Monday, March 27, 2017

On Willis Hart Being So Moronic That He Actually Believes Some of Donald Trump's Critics Think Trump's Sons Killed A Woolly Mammoth, A Saber Toothed Tiger And A Triceratops

The Trump-defending Libertarian blogger Willis V. Hart LOVES to bash Liberals. And he LOVES it even more if he can bash Liberals for criticizing Donald Trump.

Willis Hart: On the Fact that Some of Donald Trump's Critics Are so Moronic that They Actually Believe that the Dude's Sons Killed a Woolly Mammoth, a Saber Toothed Tiger, and a Triceratops [see video below]. Yes sir, that's a special kind of stupid. (3/26/2017 at 4:30pm).

The video in question, titled "Trump's Sons Kill a Triceratops on Hunting Safari - Liberals Believe, And They're Very Upset" (5:48).

I don't think that this is a case of people being stupid, it's a case of people not paying attention. Thinking of what they're going to say instead of listening. Or not expecting that the object of the interviewer is to make them look stupid. I mean, I've seen similar pranks on the Tonight Show. Word replacements that people, if they were paying attention, would catch.

My guess at to what is going on? Predictive perceptual signaling, which is a phenomenon in which the brain attempts to predict future perceptual input.

From the Science Brainwaves article "Hearing what you expect to hear"...

Most of us have had the experience of finding a glaring error in some written work that we had previously checked several times. For example when blogging I often find at least one simple error on a post once it has actually been published, despite proofreading it thoroughly before submission. In such circumstances it seems impossible that one can have overlooked such an obvious error.

The reason that such mistakes get missed is that we tend to perceive what we expect to perceive. When proof reading something we ourselves have written we know what we were planning to write. We therefore tend to perceive the words we think we put on the page, rather than those that are actually there. (11/9/2014 article by Rob Hoskin PhD, the Neuroscience Department of Sheffield University).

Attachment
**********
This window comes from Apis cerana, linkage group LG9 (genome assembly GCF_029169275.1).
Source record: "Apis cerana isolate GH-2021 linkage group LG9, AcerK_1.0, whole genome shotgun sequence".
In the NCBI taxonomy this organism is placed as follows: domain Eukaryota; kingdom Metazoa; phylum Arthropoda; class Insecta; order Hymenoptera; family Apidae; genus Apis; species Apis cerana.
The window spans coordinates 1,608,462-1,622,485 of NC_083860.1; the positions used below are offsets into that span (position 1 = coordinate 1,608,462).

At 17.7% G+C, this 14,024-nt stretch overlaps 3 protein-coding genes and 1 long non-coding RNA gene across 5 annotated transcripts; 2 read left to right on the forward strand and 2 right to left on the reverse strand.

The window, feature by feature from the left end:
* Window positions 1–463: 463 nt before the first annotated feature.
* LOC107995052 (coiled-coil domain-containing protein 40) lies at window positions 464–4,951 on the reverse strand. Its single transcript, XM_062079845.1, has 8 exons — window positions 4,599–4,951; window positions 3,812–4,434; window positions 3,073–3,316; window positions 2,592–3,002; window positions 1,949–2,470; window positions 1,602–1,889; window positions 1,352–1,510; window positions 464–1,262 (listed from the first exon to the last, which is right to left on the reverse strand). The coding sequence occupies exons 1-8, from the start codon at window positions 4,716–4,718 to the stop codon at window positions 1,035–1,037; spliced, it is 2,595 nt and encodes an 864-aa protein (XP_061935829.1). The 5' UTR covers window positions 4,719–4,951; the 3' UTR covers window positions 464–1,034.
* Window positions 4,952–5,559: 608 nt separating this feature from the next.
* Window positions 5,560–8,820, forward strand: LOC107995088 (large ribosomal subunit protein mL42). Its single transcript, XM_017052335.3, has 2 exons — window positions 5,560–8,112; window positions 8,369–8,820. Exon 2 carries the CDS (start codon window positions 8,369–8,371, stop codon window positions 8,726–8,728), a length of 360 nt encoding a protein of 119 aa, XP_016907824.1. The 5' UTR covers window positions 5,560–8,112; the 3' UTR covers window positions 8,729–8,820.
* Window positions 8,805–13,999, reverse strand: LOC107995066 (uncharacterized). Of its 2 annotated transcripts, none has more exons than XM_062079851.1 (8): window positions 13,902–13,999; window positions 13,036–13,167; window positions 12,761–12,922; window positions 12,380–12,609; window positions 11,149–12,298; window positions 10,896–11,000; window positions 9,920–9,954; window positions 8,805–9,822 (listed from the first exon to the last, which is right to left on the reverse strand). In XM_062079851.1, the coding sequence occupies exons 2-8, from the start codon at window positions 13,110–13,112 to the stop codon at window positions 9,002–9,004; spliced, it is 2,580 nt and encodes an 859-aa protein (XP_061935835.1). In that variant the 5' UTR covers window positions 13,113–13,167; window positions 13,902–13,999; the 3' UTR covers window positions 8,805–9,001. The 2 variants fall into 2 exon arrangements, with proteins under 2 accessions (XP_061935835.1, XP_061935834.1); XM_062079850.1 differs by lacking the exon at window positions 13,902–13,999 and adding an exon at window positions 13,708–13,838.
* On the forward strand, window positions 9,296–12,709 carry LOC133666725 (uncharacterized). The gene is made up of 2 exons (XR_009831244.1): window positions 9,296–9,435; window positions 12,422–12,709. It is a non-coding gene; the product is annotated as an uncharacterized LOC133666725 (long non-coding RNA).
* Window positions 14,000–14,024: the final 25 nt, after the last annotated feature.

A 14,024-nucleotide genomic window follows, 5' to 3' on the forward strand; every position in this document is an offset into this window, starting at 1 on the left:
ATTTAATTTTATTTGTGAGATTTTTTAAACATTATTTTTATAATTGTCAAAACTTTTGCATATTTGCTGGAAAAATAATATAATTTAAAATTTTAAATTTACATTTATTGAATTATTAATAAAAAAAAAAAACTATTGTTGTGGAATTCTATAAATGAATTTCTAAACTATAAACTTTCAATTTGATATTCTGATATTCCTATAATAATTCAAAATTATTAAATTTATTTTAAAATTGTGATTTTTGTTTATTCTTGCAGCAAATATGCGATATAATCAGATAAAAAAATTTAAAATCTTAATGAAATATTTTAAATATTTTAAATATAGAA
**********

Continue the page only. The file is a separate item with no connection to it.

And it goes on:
The portion of the article I quoted has to do with seeing words what we expect to see, and not the words that are actually there. But the same applies to spoken words. Clearly the people being interviewed did not expect to hear the words "Woolly Mammoth", "Saber Toothed Tiger" or "Triceratops" because they are expecting "Lion", "Tiger" or "Elephant". And therefore they did not hear the names of extinct animals.

A more likely an explanation than people actually being so stupid as to they think the Trump sons killed extinct animals, no? And that, IMO, is ALL this video proves. That people hear what they expect to hear and not what is actually said. And that people aren't expecting that when an interviewer asks a question, the REAL intent is to prank them.

If the interviewer had said, "wait a minute, did you hear what I said - pay attention", I predict that zero of the people being interviewed would agree that the Trump sons could have killed a Woolly Mammoth, a Saber Toothed Tiger or a Triceratops.

BTW, the brain uses predictive perceptual signaling because "in the vast majority of cases expectation improves perception". According to the article "there is ample evidence from behavioural science that being able to predict the content of an upcoming stimulus improves our ability to successfully perceive it".

For more information read the article. Bottom line is, the human brain often deceives us. Also note that nobody in the video repeats what the interviewer said. Nobody says "yes, I agree that Eric and Donald Jr. killing that Woolly Mammoth was bad".

But the Hartster wants SO MUCH to believe that Liberals are this stupid. So he sees this prank and thinks, yeah, these people heard EXACTLY what the interviewer said and agreed that the Trump sons hunted and killed extinct animals. It is a "fact". Which points to Willis being the one that is "so moronic", IMO.

OST #203

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